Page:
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A Red Wallflower by Susan Warner

''She is a lace mender' 'A lace mender


'Now,'

said Betty, 'I suppose I may ask. What did you take me to that last place for?'

'That will appear in due time. What did you think of it?'

'It is difficult to tell you what I think of it. Is much of London like that?'

'Much of it is far worse.'

'Well, there is nothing like that in New York or Washington.'

'Do not be too sure. There is something like that wherever rich men are congregated in large numbers to live.'

'Rich men!' cried Betty.

'Yes. So far as I know, this sort of thing is to be found nowhere else, but where rich men dwell. It is the growth of their desire for large incomes. That woman we visited--what did you think of her?'

'She impressed me very much, and oddly. I could not quite read her look. She seemed to be in a manner hostile, not to you, but I thought to all the world beside; a disagreeable look!'

'She is a lace-mender'--

'A lace-mender!' broke in Betty. 'Down in that den of darkness?'

'And she pays-- Did you see where she lived?'

'I saw a room not bigger than a good-sized box; is that all?'

'There is an inner room--or

box--without windows, where she and her child sleep. For that lodging that woman pays half-a-crown a week--that is, about five shillings American money--to one of the richest noblemen in England.'

'A nobleman!' cried Betty.

'The Duke of Trefoil.'

'A nobleman!' Betty repeated. 'A duke, and a lace-mender, and five shillings a week!'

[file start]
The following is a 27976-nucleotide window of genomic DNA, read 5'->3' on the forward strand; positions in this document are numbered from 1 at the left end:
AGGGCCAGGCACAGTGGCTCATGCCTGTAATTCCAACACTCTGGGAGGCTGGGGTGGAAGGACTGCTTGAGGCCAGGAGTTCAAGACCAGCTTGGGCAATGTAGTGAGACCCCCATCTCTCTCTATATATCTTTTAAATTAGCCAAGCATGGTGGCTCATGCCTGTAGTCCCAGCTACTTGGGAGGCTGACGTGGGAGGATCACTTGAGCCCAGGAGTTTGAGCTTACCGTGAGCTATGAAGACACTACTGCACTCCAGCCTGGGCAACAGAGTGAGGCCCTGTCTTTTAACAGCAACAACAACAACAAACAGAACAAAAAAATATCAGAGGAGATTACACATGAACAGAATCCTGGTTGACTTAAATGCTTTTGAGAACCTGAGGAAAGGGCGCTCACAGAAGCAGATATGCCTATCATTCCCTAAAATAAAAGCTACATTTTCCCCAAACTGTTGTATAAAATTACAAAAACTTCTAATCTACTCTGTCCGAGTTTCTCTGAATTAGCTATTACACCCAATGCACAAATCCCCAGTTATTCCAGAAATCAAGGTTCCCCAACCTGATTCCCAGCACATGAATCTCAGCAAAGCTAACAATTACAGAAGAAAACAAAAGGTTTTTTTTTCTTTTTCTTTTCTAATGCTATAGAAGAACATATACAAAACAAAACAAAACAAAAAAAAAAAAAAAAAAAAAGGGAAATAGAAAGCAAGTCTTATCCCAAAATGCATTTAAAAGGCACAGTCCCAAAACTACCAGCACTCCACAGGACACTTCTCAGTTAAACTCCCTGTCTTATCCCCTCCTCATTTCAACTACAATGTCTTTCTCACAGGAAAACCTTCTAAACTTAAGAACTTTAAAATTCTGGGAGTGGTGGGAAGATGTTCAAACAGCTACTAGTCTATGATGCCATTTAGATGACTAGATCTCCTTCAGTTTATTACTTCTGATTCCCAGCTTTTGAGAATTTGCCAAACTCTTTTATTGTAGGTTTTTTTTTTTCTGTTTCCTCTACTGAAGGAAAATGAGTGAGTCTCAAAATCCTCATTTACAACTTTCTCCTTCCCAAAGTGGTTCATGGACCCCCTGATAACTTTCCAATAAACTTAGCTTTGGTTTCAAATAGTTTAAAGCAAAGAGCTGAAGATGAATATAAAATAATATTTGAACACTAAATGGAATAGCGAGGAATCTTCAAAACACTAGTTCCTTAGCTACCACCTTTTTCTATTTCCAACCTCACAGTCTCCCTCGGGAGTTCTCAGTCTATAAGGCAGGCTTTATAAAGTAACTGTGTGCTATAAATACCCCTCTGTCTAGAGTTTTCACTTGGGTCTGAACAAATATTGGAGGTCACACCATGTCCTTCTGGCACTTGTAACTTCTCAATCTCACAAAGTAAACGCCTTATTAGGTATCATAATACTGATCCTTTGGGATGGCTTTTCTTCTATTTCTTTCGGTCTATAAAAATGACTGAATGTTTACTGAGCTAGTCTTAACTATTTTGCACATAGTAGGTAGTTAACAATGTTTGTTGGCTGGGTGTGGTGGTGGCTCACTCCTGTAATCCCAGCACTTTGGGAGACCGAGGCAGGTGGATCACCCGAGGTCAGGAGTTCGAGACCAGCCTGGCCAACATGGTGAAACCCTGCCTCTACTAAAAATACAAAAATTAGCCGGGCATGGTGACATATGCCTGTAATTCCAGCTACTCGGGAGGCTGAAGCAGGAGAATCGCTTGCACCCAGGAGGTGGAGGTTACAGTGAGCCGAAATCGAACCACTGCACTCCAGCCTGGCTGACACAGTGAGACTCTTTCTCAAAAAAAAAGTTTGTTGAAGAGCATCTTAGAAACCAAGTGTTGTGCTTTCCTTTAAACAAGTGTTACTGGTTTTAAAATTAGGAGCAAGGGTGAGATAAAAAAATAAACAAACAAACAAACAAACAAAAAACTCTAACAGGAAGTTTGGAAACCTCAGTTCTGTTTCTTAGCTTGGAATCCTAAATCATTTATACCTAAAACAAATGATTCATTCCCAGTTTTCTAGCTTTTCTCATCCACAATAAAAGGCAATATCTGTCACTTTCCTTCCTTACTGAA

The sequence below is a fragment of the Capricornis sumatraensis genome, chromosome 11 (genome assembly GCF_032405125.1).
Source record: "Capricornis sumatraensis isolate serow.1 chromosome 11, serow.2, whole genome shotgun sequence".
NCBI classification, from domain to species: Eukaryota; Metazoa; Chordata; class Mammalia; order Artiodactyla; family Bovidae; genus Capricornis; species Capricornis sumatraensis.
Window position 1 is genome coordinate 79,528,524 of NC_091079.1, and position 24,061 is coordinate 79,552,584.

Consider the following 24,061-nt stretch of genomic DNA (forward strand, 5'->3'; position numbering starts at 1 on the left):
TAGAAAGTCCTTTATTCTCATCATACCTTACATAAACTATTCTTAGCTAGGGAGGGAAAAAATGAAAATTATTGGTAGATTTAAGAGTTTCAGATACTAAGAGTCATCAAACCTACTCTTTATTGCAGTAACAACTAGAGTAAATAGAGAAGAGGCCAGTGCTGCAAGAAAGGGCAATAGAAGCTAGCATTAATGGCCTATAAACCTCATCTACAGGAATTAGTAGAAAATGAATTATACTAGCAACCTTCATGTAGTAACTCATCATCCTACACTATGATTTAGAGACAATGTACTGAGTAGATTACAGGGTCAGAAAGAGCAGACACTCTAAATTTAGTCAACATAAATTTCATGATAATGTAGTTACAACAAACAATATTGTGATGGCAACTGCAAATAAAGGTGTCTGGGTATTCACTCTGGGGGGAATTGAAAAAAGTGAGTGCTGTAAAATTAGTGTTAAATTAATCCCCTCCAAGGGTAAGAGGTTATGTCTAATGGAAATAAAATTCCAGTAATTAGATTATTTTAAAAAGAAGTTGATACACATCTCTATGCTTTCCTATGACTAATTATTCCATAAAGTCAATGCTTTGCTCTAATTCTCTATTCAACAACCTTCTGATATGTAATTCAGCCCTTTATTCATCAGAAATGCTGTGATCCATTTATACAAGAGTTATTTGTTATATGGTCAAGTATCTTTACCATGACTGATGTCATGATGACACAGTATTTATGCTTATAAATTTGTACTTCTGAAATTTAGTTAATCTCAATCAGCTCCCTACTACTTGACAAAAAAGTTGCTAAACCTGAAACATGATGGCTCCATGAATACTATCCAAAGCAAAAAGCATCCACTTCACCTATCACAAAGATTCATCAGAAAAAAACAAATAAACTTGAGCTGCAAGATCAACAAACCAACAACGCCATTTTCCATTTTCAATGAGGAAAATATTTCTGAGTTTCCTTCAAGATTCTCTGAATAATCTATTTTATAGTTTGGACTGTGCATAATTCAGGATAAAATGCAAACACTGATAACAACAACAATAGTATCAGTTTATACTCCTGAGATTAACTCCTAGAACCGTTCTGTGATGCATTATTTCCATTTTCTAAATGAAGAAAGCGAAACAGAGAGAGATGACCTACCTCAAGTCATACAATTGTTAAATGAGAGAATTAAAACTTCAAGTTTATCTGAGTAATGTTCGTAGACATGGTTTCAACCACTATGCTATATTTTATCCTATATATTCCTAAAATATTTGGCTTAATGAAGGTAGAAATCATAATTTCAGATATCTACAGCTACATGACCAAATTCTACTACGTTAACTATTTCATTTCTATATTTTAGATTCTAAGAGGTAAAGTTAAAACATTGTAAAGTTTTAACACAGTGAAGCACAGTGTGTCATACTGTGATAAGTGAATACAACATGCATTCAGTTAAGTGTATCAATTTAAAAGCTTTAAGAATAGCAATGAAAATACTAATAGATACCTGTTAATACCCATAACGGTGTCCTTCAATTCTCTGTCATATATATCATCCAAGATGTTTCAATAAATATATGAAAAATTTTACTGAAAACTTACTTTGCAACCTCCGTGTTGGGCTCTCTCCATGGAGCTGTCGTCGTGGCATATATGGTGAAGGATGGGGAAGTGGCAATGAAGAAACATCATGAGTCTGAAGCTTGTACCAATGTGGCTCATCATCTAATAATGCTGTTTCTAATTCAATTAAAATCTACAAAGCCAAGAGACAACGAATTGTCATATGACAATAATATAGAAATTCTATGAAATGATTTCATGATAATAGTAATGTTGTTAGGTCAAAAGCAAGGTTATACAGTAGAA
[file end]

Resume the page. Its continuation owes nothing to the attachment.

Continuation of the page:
'The glass roofs of his hothouses and greenhouses would cover an acre of ground. His wife sits in a boudoir opening into a conservatory where it is summer all the year round; roses bloom and violets, and geraniums wreathe the walls, and palm trees are grouped around fountains. She eats ripe strawberries every day in the year if she chooses, and might, like Judah, "wash her feet in the blood of the grape," the fruit is so plenty, the while my lace-mender strains her eyes to get half-a-crown a week for his Grace. All that alley and its poor crowded lodgings belong to him.'

'I don't wonder she looks bitter, poor thing. Do you suppose she knows how her landlord lives?'

'I doubt if she does. She perhaps never heard of the house and gardens at Trefoil Park. But in her youth she was a servant in a good house in the country,--not so great a house,--and she knows something of the difference between the way the rich live and the poor. She is very bitter over the contrast, and I cannot much blame her!'

'Yet it is not just.'

'Which?' said Pitt, smiling.

'That feeling of the poor towards the rich.'

'Is it not? It has some justice. I was coming home one night last winter, late, and found my way obstructed by the crowd of arrivals to an entertainment given at a certain great house. The house stood a little back from the street, and carpeting was laid down for the softly shod feet to pass over. Of course there were gathered a small crowd of lookers-on, pressing as near as they were allowed to come; trying to catch, if they might, a gleam or a glitter from the glories they could not approach. I don't know if the contrast struck them, but it struck me; the contrast between those satin slippers treading the carpet, and the bare feet standing on the muddy stones; feet that had never known the touch of a carpet anywhere, nor of anything else either clean or soft.'


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